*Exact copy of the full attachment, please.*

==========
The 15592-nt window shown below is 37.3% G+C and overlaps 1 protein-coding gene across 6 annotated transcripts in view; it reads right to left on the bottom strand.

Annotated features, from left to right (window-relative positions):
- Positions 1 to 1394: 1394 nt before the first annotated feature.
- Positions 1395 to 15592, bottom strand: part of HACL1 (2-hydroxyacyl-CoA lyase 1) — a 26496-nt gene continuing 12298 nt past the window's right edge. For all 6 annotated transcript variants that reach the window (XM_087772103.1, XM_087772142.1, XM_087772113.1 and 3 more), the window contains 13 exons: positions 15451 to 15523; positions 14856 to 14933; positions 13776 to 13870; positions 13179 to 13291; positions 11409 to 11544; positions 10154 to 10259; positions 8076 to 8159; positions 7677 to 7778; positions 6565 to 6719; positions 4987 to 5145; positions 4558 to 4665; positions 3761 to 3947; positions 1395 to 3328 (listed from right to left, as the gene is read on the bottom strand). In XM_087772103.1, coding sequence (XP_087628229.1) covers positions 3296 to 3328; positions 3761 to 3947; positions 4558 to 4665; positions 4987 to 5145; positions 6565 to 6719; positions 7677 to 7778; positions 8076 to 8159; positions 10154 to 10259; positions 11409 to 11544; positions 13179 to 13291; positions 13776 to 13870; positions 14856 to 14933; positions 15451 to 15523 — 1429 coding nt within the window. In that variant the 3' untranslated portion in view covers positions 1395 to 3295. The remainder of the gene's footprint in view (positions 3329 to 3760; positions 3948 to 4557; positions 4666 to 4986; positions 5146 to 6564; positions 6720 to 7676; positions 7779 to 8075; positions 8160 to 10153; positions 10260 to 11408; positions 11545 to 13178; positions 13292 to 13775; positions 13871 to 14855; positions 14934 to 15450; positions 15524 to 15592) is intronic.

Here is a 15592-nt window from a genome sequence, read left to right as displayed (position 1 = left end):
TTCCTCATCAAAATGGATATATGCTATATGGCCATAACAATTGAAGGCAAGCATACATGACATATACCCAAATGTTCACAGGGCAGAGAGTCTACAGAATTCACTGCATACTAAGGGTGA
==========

The 15592-nt window shown below is 37.3% G+C and overlaps 1 protein-coding gene across 6 annotated transcripts in view; it reads right to left on the bottom strand.

Annotated features, from left to right (window-relative positions):
- Positions 1 to 1394: 1394 nt before the first annotated feature.
- Positions 1395 to 15592, bottom strand: part of HACL1 (2-hydroxyacyl-CoA lyase 1) — a 26496-nt gene continuing 12298 nt past the window's right edge. For all 6 annotated transcript variants that reach the window (XM_087772103.1, XM_087772142.1, XM_087772113.1 and 3 more), the window contains 13 exons: positions 15451 to 15523; positions 14856 to 14933; positions 13776 to 13870; positions 13179 to 13291; positions 11409 to 11544; positions 10154 to 10259; positions 8076 to 8159; positions 7677 to 7778; positions 6565 to 6719; positions 4987 to 5145; positions 4558 to 4665; positions 3761 to 3947; positions 1395 to 3328 (listed from right to left, as the gene is read on the bottom strand). In XM_087772103.1, coding sequence (XP_087628229.1) covers positions 3296 to 3328; positions 3761 to 3947; positions 4558 to 4665; positions 4987 to 5145; positions 6565 to 6719; positions 7677 to 7778; positions 8076 to 8159; positions 10154 to 10259; positions 11409 to 11544; positions 13179 to 13291; positions 13776 to 13870; positions 14856 to 14933; positions 15451 to 15523 — 1429 coding nt within the window. In that variant the 3' untranslated portion in view covers positions 1395 to 3295. The remainder of the gene's footprint in view (positions 3329 to 3760; positions 3948 to 4557; positions 4666 to 4986; positions 5146 to 6564; positions 6720 to 7676; positions 7779 to 8075; positions 8160 to 10153; positions 10260 to 11408; positions 11545 to 13178; positions 13292 to 13775; positions 13871 to 14855; positions 14934 to 15450; positions 15524 to 15592) is intronic.

Here is a 15592-nt window from a genome sequence, read left to right as displayed (position 1 = left end):
TTCCTCATCAAAATGGATATATGCTATATGGCCATAACAATTGAAGGCAAGCATACATGACATATACCCAAATGTTCACAGGGCAGAGAGTCTACAGAATTCACTGCATACTAAGGGTGA